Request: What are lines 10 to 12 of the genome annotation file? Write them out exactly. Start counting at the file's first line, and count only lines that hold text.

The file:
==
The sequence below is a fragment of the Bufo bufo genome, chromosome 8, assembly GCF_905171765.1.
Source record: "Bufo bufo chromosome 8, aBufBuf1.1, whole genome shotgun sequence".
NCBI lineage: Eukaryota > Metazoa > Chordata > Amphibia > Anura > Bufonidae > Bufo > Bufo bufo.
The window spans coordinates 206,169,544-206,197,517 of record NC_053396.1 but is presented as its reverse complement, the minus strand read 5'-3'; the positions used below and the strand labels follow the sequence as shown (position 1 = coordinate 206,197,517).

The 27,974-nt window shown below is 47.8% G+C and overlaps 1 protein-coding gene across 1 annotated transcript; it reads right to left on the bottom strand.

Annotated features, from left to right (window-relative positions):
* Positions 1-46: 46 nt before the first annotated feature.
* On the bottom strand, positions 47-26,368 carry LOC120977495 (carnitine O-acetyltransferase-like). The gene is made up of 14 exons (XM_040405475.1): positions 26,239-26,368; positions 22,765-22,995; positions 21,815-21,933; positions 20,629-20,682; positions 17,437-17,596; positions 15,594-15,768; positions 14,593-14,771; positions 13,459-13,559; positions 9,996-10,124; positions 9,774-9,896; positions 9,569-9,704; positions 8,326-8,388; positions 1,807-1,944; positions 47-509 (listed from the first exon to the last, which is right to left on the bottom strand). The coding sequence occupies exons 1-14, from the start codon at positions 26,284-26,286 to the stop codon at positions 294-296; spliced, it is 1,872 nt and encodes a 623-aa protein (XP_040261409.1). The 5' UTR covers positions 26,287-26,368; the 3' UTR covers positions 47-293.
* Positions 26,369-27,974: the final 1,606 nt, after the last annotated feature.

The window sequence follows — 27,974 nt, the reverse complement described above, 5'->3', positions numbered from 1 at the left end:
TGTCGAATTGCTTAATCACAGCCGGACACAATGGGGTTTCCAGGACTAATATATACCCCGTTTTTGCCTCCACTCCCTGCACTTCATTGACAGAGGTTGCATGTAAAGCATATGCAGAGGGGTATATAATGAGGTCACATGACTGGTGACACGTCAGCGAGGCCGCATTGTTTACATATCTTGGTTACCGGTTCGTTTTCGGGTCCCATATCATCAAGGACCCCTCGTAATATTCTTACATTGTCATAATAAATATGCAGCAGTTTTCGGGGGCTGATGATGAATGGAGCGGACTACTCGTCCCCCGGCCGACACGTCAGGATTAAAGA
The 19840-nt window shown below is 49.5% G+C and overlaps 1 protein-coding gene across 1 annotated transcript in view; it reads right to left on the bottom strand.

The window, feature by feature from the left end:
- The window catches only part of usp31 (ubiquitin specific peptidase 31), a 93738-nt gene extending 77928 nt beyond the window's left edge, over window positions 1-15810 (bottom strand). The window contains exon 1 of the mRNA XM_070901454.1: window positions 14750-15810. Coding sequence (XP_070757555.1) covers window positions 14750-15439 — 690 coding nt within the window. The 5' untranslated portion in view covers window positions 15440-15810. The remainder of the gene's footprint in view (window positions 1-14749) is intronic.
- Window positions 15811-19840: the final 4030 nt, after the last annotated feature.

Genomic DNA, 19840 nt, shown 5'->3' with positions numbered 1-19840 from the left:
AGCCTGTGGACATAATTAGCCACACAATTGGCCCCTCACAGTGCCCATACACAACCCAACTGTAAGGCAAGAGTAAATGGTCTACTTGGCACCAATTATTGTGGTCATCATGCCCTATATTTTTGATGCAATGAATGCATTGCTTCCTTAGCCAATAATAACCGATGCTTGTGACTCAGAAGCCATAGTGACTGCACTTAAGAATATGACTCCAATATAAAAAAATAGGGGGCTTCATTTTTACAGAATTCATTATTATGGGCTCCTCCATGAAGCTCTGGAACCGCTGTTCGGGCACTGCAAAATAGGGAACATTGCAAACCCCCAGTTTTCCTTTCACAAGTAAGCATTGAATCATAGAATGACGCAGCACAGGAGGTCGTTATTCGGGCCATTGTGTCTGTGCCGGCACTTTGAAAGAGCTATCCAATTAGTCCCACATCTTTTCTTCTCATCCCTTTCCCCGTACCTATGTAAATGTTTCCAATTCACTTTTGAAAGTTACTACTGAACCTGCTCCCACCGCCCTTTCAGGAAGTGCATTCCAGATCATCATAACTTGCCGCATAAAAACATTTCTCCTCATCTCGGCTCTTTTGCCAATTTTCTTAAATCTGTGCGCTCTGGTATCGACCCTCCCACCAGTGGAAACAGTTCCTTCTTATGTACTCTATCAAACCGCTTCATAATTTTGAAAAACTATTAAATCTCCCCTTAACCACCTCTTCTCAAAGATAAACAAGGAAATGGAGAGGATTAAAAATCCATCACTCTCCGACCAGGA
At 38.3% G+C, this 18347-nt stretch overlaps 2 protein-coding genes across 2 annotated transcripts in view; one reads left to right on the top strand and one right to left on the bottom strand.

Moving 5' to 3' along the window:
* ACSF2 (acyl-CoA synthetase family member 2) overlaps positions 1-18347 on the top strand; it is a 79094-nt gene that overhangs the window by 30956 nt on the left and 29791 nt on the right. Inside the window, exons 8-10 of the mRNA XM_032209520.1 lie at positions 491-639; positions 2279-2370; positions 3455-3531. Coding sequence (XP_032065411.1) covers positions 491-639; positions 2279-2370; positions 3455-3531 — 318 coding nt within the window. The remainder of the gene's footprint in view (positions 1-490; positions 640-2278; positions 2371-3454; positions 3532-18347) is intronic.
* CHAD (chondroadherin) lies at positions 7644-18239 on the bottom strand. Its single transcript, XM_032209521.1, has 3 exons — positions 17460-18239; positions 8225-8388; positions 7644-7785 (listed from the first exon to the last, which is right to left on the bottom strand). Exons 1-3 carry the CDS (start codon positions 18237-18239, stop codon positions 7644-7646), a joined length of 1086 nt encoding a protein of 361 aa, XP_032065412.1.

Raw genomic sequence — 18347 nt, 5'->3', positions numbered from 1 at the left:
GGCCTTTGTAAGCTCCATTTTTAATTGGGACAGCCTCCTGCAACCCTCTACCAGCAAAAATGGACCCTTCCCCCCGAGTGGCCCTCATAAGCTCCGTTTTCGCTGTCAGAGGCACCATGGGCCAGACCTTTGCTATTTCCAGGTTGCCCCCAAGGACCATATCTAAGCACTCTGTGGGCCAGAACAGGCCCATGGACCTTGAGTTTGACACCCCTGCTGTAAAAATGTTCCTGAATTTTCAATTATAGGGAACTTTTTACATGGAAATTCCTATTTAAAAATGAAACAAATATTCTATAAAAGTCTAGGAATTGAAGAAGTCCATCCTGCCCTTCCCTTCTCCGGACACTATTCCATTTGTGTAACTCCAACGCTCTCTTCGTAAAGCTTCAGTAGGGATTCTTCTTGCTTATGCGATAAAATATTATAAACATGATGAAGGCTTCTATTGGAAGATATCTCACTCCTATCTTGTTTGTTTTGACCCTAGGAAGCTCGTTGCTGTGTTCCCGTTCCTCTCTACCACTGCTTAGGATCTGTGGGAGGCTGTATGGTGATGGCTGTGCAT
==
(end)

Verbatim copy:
The window sequence follows — 27,974 nt, the reverse complement described above, 5'->3', positions numbered from 1 at the left end:
TGTCGAATTGCTTAATCACAGCCGGACACAATGGGGTTTCCAGGACTAATATATACCCCGTTTTTGCCTCCACTCCCTGCACTTCATTGACAGAGGTTGCATGTAAAGCATATGCAGAGGGGTATATAATGAGGTCACATGACTGGTGACACGTCAGCGAGGCCGCATTGTTTACATATCTTGGTTACCGGTTCGTTTTCGGGTCCCATATCATCAAGGACCCCTCGTAATATTCTTACATTGTCATAATAAATATGCAGCAGTTTTCGGGGGCTGATGATGAATGGAGCGGACTACTCGTCCCCCGGCCGACACGTCAGGATTAAAGA
The 19840-nt window shown below is 49.5% G+C and overlaps 1 protein-coding gene across 1 annotated transcript in view; it reads right to left on the bottom strand.